earlier this afternoon and I got suddenly curious how my 86yo grandmother felt about marriage equality and LGBT rights. Since she's often hilarious, I decided to interview her on the phone and post it here. I put it on speakerphone, recorded it, then transcribed it. She's in Miami, and Cuban-born, so this is translated from Spanish. She's a pretty feisty lady. I want to be her when I grow up. Here's what she said:
Me: Grandma, what do you think about this couple in their 90s supporting their gay grandkids in the fight for marriage equality?
Grandma: I think it's very nice. You have to support your family, no matter who they are. You can't reject people for things like that.
Me: If you had gay or lesbian family, would you do the same?
Grandma: I don't know if I could make a video like those people. They speak English.
Me: What about in Spanish? Would you make videos supporting marriage equality in Spanish.
Grandma: Ay... don't get any ideas. I don't want to make a video.
Me: But is it okay if I post this on the Internet? On one of my websites
Grandma: Ignorant people might yell at you.
Me: Oh, that's okay, I don't mind.
Grandma: Yes, you can put what I said on the Internet.
Me: Okay. So do you support gay and lesbian people getting married?
Grandma: I think gay people should be able to get married. Times have changed. Even my ideas have changed. There used to be a lot of ignorance and rumors about gay people, mostly because they had to live in hiding, you know, you couldn't be yourself out in public like they can be sometimes now. So I think people just made things up. But think gay people should be allowed to live their lives like everyone else.
Me: Would you go to a gay wedding?
Grandma: Yes, I would. It would probably be more lively than a regular one. I hate weddings. They're so boring.
Me: They really are. What do you think about people who protest gay marriage?
Grandma: Oh. Idiots.
Me: They're wrong?
Grandma: Idiots. Dumb people with nothing better to do. Out of all the things to protest. They should be out trying to do some good in the world instead.
Me: Do you think you would have felt the same way when you were my age?
Grandma: (Pauses) I don't think I gave it any thought. People didn't talk about these things back then. There was a lot of ignorance. Everybody knew gay people, of course, but people didn't talk about it in normal conversation, much less in public like on the news now. I think that's good. Talking is always good. When people know things, they can make up their own minds.I would like to think that maybe with a little information and thinking about it, I would feel the same way.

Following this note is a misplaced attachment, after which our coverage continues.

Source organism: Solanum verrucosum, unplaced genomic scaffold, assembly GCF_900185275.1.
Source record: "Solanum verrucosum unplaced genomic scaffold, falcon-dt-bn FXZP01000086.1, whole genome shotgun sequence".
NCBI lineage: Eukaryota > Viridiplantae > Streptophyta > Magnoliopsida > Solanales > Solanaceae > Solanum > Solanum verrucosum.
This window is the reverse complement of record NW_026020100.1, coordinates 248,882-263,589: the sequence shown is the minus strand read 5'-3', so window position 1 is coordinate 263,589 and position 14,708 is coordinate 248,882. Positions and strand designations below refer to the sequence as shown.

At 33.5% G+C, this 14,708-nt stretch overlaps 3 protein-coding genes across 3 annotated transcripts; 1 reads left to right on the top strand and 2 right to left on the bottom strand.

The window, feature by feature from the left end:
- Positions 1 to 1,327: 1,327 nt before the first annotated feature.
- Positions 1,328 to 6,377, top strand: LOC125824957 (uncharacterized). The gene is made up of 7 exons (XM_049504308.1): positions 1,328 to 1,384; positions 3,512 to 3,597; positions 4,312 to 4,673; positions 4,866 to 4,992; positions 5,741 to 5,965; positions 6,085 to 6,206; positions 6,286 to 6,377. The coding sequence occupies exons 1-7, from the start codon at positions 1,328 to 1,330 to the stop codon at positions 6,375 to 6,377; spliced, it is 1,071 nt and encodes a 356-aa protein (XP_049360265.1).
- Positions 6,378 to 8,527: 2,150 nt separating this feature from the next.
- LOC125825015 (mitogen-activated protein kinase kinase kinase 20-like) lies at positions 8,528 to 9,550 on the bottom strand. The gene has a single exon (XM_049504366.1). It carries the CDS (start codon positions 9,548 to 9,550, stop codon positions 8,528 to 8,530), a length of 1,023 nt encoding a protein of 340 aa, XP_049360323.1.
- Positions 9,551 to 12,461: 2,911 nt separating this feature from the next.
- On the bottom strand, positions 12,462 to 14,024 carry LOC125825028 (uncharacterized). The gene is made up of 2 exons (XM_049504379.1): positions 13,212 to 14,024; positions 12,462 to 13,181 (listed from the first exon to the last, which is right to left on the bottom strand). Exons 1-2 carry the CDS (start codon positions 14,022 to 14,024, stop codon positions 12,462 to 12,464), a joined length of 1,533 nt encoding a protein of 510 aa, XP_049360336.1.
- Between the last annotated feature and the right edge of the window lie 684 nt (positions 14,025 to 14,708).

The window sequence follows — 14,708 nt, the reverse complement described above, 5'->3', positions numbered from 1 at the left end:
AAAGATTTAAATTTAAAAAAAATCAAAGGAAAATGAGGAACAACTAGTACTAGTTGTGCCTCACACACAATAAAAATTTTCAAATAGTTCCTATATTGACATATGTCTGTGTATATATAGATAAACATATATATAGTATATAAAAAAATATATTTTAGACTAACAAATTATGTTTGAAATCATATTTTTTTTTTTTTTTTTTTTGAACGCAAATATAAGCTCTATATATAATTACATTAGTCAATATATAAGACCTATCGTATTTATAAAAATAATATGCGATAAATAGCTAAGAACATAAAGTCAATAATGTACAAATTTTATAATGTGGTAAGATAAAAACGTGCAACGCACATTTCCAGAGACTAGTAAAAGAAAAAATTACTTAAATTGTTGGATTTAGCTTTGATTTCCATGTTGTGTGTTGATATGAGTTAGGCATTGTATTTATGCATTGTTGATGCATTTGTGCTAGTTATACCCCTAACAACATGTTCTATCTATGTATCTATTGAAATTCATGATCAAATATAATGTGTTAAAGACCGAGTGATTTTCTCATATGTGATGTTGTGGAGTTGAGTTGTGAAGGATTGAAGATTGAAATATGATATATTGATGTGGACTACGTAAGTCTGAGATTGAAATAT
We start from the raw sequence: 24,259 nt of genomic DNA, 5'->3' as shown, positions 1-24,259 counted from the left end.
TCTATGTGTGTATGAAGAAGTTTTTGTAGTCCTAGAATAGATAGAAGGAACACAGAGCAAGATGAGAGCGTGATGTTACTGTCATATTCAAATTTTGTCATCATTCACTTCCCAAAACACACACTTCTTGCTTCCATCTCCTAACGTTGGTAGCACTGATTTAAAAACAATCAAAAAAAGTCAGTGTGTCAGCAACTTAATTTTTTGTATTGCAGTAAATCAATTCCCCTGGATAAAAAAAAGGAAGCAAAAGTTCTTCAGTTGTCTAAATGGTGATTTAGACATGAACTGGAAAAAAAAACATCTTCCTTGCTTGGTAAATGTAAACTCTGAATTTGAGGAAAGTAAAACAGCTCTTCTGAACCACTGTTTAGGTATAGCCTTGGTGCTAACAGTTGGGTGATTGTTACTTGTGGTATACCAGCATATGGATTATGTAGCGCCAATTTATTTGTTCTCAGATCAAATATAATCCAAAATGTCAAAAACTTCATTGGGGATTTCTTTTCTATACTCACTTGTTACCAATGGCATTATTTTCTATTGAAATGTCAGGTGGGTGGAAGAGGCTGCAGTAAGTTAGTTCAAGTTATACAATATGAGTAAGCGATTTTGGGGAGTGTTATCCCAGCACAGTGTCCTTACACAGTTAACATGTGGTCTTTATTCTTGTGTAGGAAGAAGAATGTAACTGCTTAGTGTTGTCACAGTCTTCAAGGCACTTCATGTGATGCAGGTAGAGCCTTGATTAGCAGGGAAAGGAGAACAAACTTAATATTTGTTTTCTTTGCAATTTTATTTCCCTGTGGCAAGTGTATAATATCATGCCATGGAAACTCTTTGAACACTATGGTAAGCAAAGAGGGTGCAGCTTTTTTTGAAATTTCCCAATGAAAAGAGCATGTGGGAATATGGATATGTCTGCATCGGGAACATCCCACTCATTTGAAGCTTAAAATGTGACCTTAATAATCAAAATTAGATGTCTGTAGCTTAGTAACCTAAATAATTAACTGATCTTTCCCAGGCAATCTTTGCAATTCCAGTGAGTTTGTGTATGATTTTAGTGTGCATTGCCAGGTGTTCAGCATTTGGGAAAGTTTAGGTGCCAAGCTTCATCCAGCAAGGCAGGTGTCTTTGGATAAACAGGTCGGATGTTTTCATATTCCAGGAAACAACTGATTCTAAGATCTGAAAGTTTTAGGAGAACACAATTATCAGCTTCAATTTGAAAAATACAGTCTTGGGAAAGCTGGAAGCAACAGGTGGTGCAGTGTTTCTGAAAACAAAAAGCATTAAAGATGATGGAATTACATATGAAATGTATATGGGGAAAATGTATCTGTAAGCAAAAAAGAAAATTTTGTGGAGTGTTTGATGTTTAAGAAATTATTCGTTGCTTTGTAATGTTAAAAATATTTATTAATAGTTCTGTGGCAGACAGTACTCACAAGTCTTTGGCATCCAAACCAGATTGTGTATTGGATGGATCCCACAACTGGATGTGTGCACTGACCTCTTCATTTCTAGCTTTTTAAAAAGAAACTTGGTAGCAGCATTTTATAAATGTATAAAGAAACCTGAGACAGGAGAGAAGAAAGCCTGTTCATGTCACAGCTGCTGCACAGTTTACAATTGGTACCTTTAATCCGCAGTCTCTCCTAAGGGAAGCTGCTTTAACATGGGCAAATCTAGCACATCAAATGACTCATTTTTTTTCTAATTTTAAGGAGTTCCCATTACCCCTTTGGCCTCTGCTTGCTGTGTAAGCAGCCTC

Me: Do you think gay people should be able to adopt kids?
Grandma: Of course.
Me: As a Christian, what do you think the Bible says about gay people?
Grandma: The Bible is very clear that Jesus doesn't care about race or gender or where you came from or anything. He loves everyone.
Me: What about the parts of the Bible that says gay people should be stoned to death?
Grandma: We don't stone people to death anymore...
Me: So you don't think that applies?
Grandma: I think God gave us some common sense to be able to figure out what parts were meant for forever, like "don't kill" and "don't steal" and "be good to people," and what parts were just a record of the society people lived in back then. We don't hide women in the dark during their periods anymore, either. Things like that.
Me: What about gays in the military? Do you think that should be allowed?
Grandma: You know, when I heard President Obama had helped made that legal, I was surprised it already wasn't. If you're willing to pick up a gun and go fight in some war somewhere for my freedom, I'm not willing to do that, so if you are, I don't care if you have a boyfriend or a girlfriend or fifteen cats.
Me: Yeah, I think most people supported that one.
Grandma: It's like I told you. God gave us common sense for a reason.
Me: I know you've had a few close gay male friends. Have you ever had a lesbian friend?
Grandma: I did in Cuba. She was my neighbor and she did everyone's hair on the block. You couldn't really tell she was a lesbian, but she told me, after many years of knowing her.
Me: What do you mean by "you couldn't tell she was a lesbian?"
Grandma: Well, she was very glamorous. She looked like a movie star all the time - that's why she did everyone's hair. Some lesbians, you can tell.
Me: In English, they call the ability to tell if someone's gay "gaydar." Like "radar" but for "gay."
Grandma: Oh! I think I have that.
Me: You think you have good gaydar?
Grandma: Well, I was an artist, so I was around a lot of gay men. And I can usually tell, but Paula fooled me.
Me: The slang term for lesbians who are very conventionally feminine in English is "lipstick lesbian."
Grandma: She did wear lipstick!
Me: Do you think a lot of older people think like you do?